The National Gallery of Australia has removed from public display a 900-year-old bronze statue of the god Shiva, believed to have been stolen from an Indian temple.
It now looks like the statue, Shiva Nataraja (dancing Shiva), which was bought by the NGA in 2008 for $5.6 million, will be returned to India after the Attorney-General’s Department revealed last night that on March 21, the India Government wrote to them seeking the return of the statue saying it had been exported from in India in contravention of laws protecting the nation’s ancient treasures.
The Attorney General’s Department says the request is “being actioned” in accordance with international agreements about cultural heritage.
“The National Gallery of Australia is continuing its cooperation with the department to fulfil Australia’s international commitments and has voluntarily removed the statue from display,” the statement said.
The statue was bought from New York art dealer Subhash Kapoor, who is currently facing trial in India over the theft of multiple artefacts. Last year the gallery’s former manager was found guilty of trafficking stolen art by a New York Court. During the trial, the dancing shiva was identified as one of the stolen works.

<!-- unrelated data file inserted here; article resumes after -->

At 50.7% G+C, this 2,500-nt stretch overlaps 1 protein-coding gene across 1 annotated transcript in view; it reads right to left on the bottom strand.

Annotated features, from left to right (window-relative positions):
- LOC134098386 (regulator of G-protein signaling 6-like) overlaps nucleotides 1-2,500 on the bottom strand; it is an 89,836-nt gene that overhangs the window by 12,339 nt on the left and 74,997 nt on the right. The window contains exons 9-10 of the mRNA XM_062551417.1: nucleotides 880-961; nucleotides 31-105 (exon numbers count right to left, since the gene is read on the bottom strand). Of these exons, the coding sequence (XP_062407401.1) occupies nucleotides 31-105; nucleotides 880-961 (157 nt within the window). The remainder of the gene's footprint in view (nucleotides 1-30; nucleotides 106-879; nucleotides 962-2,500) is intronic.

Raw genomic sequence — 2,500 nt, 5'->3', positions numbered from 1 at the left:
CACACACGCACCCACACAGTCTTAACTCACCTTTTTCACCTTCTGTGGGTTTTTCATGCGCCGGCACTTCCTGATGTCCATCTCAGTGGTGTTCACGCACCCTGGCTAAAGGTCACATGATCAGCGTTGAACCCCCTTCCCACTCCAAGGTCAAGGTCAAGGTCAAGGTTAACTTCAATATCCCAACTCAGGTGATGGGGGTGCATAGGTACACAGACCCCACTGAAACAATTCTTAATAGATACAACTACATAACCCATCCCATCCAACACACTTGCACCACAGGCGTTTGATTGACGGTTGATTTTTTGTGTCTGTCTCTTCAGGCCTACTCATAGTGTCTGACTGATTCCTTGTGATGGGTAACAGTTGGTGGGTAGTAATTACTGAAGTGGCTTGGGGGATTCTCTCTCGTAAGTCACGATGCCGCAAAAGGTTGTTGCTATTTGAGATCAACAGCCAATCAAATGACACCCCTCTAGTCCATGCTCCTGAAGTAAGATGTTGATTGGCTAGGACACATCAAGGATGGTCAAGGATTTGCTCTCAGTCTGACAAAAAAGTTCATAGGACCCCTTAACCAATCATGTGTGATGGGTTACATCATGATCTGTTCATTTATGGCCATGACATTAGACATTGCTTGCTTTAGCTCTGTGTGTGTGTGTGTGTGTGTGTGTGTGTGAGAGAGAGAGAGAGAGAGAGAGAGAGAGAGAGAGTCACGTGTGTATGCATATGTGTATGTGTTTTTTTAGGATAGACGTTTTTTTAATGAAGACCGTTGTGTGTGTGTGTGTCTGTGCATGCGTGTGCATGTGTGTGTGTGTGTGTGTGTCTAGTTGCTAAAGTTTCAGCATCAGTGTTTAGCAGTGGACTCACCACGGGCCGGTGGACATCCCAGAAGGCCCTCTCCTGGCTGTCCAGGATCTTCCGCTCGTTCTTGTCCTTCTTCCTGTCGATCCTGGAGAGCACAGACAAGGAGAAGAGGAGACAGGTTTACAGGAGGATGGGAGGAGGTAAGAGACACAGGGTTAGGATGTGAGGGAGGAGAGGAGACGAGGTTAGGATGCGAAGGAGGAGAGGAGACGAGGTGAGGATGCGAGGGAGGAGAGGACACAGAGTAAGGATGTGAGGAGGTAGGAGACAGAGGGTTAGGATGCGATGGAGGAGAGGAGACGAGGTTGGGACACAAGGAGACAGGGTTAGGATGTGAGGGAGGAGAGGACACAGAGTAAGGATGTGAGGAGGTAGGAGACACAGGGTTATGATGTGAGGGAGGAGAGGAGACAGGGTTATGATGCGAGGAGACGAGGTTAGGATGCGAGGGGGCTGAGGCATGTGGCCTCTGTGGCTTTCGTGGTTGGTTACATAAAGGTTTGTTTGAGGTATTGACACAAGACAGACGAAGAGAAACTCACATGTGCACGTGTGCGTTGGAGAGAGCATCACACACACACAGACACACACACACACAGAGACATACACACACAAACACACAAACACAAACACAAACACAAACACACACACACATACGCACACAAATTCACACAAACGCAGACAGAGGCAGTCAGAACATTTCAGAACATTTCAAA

While the NGA has maintained it made appropriate checks about the provenance of the Shiva statue, on Monday night, ABC TV’s Four Corners cast further doubt about its legitimacy. During the program, Arts Minister and Attorney-General George Brandis was highly critical of the NGA for the purchase.
Last week, NGA director Ron Radford announced he would retire when his term expires in September, although Gallery chairman Allan Myers said it was unrelated to the art theft scandal.
The NGA purchased 22 works, costing more than $11 million, from Kapoor over 10 years and the Art Gallery of NSW also bought Indian artefacts from the disgraced art dealer. Some are now also facing claims of doubtful provenance.
The Australian is reporting that India has also asked 900-year-old stone statue of Shiva, known as Ardhanarishvara, to be returned as it was also looted from a temple in Tamil Nadu – a fact revealed when The Australian published a photo of the sculpture that was recognised by an antiquities expert.
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